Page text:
Well, S&P has finally done it – it cut the credit rating of nine European countries in response to the sovereign debt crisis in Europe. Two of those countries, France and Austria, formerly held AAA ratings, the highest grade which S&P assigns to sovereign debt (read: the lowest default risk). You know that DQYDJ thinks rating the debt of countries is silly because risk (default and debasement/inflation) is already priced in, but let’s humor S&P and take a look at how the world’s debt ratings now stack up. You can also see a similar map from the US debt ratings cut back in August.
Chart of the World, According to S&P Sovereign Debt Rating
S&P breaks down sovereign debt into a number of different categories, with AAA the highest and D being the worst possible. In between, they allow pluses and minuses (+/-) to denote when a country is on the border between two ratings. For this article, I have put every category into its own integer and graphed it – with D mapping to a 0 and AAA mapping to a 19. The complete mapping follows (higher is better).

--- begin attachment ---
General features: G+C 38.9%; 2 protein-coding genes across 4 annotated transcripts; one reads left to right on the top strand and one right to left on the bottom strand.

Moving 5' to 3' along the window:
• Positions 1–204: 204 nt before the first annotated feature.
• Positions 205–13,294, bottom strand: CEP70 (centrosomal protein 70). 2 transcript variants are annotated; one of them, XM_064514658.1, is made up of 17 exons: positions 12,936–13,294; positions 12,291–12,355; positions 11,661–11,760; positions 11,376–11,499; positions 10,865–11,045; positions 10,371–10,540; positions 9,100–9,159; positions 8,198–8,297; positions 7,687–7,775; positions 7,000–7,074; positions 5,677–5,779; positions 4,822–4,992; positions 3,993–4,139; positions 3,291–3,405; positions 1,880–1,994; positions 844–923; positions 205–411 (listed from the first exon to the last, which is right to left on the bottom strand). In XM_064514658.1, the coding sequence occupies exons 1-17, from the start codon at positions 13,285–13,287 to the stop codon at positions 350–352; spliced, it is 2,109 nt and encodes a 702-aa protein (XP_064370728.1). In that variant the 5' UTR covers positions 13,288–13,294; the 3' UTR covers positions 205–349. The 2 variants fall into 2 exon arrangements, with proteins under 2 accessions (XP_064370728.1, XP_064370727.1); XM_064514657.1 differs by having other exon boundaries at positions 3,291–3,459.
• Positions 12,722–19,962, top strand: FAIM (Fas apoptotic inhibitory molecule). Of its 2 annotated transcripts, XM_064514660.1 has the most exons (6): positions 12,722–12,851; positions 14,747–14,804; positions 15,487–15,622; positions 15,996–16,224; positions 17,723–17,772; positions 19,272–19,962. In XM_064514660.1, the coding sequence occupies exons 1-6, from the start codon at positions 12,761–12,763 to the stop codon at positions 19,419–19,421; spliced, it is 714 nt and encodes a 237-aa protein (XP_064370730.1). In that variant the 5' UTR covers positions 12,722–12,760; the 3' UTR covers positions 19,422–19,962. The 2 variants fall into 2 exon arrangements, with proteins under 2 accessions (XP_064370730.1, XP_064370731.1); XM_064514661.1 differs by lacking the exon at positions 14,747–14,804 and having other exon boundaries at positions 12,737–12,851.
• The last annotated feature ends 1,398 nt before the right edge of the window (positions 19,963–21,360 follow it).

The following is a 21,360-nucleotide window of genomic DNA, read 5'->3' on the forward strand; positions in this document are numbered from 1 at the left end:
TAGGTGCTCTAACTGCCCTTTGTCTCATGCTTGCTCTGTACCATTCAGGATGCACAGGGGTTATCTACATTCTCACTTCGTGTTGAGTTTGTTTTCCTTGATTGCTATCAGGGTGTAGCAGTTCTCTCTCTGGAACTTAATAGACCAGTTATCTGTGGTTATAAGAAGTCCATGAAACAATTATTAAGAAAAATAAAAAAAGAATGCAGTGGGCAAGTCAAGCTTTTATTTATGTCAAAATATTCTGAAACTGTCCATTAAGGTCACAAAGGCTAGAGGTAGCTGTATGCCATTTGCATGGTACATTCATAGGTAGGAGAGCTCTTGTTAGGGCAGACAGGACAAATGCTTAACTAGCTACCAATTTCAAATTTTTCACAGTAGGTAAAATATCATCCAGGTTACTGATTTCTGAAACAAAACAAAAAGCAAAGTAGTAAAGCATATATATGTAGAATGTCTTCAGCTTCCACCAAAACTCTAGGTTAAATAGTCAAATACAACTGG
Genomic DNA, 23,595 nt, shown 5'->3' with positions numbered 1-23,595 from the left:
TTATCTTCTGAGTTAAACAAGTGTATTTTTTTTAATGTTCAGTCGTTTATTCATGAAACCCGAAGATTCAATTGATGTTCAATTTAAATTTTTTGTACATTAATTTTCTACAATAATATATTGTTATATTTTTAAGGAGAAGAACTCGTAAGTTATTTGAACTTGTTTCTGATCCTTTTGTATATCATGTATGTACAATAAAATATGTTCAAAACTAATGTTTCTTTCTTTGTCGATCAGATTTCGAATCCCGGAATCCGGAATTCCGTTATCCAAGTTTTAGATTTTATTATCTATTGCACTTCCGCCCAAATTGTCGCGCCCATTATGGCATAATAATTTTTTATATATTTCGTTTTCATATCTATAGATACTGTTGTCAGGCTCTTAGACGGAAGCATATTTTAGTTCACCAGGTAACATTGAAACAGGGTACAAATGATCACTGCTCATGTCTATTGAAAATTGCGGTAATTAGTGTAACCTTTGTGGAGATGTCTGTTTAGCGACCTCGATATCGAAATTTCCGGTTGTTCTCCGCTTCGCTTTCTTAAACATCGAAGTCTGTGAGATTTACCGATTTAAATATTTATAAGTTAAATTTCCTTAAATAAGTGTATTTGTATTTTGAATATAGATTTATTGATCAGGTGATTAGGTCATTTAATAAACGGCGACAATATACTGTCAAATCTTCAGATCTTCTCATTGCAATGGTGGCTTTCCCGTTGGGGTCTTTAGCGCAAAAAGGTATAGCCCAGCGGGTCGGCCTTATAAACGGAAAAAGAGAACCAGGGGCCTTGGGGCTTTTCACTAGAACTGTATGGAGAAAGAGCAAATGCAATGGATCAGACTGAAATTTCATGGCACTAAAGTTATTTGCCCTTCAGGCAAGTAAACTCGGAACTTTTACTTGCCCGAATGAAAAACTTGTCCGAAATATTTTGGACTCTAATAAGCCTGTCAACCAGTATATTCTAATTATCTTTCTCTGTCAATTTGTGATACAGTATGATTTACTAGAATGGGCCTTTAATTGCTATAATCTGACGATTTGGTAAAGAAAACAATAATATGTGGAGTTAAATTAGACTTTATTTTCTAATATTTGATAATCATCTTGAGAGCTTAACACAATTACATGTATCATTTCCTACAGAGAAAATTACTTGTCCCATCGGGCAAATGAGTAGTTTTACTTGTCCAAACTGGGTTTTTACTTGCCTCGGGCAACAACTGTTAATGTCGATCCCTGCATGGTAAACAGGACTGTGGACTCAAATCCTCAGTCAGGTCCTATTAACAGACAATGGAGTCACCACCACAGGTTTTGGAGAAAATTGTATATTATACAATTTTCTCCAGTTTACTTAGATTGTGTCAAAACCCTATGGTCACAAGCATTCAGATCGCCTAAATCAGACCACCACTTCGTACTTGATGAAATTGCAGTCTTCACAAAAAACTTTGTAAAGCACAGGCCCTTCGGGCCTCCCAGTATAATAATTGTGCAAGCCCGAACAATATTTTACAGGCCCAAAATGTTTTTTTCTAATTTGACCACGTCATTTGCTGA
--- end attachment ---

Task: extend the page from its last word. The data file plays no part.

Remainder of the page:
Note, Many Eyes has open data so you can click through that map (or click here) to access what I uploaded. Let me know if you make any derivative work and I’ll link to it!
I’m cynical about the whole ratings game, especially at the sovereign level. Countries have political motivations to shoot the messenger and argue against ratings cuts instead of addressing the issues that led them to the cut. Also, sovereign nations which participate heavily in the world economy also tend to release the most information about their internal finances. You might not like the statistics they release, but there’s a lot to be said about open books. It doesn’t change our idea, however, that the ultimate country credit score is the yield on their debt, not the letters assigned by some ratings agency.
How about you, dear reader… How heavily are you invested in the Euro zone? What’s your opinion on S&P or any ratings agency which deals with sovereign debt ratings? Do you think people are less likely to invest in the larger more transparent sovereigns, (like the US), because S&P cut their debt below another country? Weigh in below!